Web Accessibility – What Does it Mean and Why is it Important?

You may have heard the term “web accessibility” around the internet lately. But what does “web accessibility” mean, and is it important for SEO? In this article, we’ll break down exactly what web accessibility is, how to optimize a website for it, and why it’s important for your website’s search engine performance. Let’s get into it!

What is Web Accessibility?

The first question on our list is “what is web accessibility.” Well, as with other forms of accessibility, web accessibility refers to optimizing a website for visitors that have special needs. In other words, it is the process of designing a website that is easily digested by anyone who finds their way to it.

Why is Accessibility Important for Websites?

Why is web accessibility important? To get a good understanding of the concept, we should first discuss some figures and statistics. Let’s get started.

Most web accessibility efforts are tailored towards the disabled because they make up a large percentage of web traffic. For example, according to figures released by the Pew Internet Project, 6.8% of the population is sight or hearing impaired, and around 8.2% of the population has difficulty holding a mouse correctly. Therefore, it stands to reason that the more accessible your website is, the more likely your site will garnish traffic from those users.

Generally, people who benefit most from web accessibility are those with eye-related problems, motor skill issues, hearing loss, or epilepsy. So it makes sense to tailor your accessibility optimization techniques to those specific disabilities. However, web accessibility is not only about optimizing your content for the disabled; it is also the process of optimizing your site’s usability for the average visitor.

Is Accessibility Important for SEO?

But what does all that have to do with SEO? Honestly, web accessibility optimization isn’t about designing a web site that performs well in search. It is more about making a website that is useable by anyone who lands on it. However, that doesn’t mean that web accessibility optimization and SEO are mutually exclusive. There is a definite overlap between the two procedures. In fact, optimizing your site for accessibility will most likely improve your performance on search engines. Why? Because an accessible website is a website that answers user queries.

How to Optimize Your Website for Both Web Accessibility and SEO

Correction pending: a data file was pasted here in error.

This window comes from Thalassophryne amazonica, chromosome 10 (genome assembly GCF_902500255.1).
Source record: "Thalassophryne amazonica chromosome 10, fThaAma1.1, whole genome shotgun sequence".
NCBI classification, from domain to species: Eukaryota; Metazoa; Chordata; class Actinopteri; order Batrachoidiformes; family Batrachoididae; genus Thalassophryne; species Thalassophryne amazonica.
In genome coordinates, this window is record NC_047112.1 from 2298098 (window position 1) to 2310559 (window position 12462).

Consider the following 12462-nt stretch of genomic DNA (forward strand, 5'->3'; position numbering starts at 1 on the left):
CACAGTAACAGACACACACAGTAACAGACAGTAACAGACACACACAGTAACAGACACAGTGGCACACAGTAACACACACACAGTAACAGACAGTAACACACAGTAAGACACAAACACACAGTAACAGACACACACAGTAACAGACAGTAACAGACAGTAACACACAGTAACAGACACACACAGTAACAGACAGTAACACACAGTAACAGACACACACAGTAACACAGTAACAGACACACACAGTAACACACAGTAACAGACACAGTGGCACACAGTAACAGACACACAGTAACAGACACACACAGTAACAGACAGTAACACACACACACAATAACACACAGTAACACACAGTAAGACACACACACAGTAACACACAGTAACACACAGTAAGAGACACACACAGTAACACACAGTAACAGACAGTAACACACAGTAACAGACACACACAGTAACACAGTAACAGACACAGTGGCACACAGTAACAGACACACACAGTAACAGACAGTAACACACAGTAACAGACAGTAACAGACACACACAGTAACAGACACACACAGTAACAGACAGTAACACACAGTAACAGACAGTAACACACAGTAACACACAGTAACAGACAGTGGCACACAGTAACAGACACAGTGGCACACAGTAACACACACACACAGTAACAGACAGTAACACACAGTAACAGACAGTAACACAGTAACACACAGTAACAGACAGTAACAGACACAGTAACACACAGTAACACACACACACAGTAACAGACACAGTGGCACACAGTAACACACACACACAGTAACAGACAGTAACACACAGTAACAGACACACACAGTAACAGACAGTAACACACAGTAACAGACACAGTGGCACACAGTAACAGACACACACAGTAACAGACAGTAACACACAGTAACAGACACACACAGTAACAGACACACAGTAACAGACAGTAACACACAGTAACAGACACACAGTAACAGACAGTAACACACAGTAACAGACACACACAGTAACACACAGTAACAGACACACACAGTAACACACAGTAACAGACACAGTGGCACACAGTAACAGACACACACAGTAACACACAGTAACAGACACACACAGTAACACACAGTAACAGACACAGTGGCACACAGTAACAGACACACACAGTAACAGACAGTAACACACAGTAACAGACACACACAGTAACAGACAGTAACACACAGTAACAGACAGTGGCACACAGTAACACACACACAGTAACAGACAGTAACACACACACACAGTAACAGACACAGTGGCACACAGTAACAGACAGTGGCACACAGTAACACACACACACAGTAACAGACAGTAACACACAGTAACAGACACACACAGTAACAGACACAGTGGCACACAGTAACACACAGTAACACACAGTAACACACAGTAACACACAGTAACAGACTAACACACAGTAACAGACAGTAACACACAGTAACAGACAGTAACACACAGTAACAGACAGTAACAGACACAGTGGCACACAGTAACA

SEO and web accessibility often go hand in hand. So, optimizing for one often helps optimize for the other. If you’re a regular reader of this blog, you probably have a decent understanding of how to optimize your site for SEO. But that begs the question: How do you optimize your site for accessibility? Let’s break it down.

Optimizing your site for accessibility isn’t as daunting of a process as it seems. Basically, all you have to do is make sure that your site provides the following:

  • Mobile Useability Make sure your website is easily surfed by mobile device users. Every element that appears on the desktop version should also appear on the mobile version. In other words, your website has to be useable on any device being used to access it.
  • Easily Digested Text-Based Content In general, text should be resizeable to 200% without the need of assistance technology. You should also avoid high-contrast color schemes.
  • Accesible Non-Text Content Non-text content refers to any content on your site that isn’t text-based. Things like images and videos are the most common types of non-text content. To make non-text content accessible, you can do things like provide trasnscripts for videos and alt-attribute descriptions for images. Just make sure that your text-representations for non-text content accurately describe the content in question.
  • Consistent and Easy Navigation It should be easy for any user to navigate the pages and posts on your website. Every website should also be navigateable using only a keyboard.
  • Clearly Definied Language Every website should have a language clearly definied in HTML for every page on the site. Declaring a language in code helps screen readers and translation software make sense of your content.

If your website ticks all of those previously mentioned boxes, then your site is most likely well-optimized for accessibility. However, accessibility standards are constantly changing. So, there is no guarantee that your previously compliant website is still considered to be fully accessible. In light of that fact, your best bet is to optimize for accessibility continuously. But that doesn’t mean that there isn’t a list of standards that you should adhere to. In fact, there is a list of them called the WCAG 2.0 (Web Content Accessibility Guidelines) that you can find here.

If web accessibility optimization feels too daunting, then you can always hire the SEO professionals at Contractor Advertising to do it for you.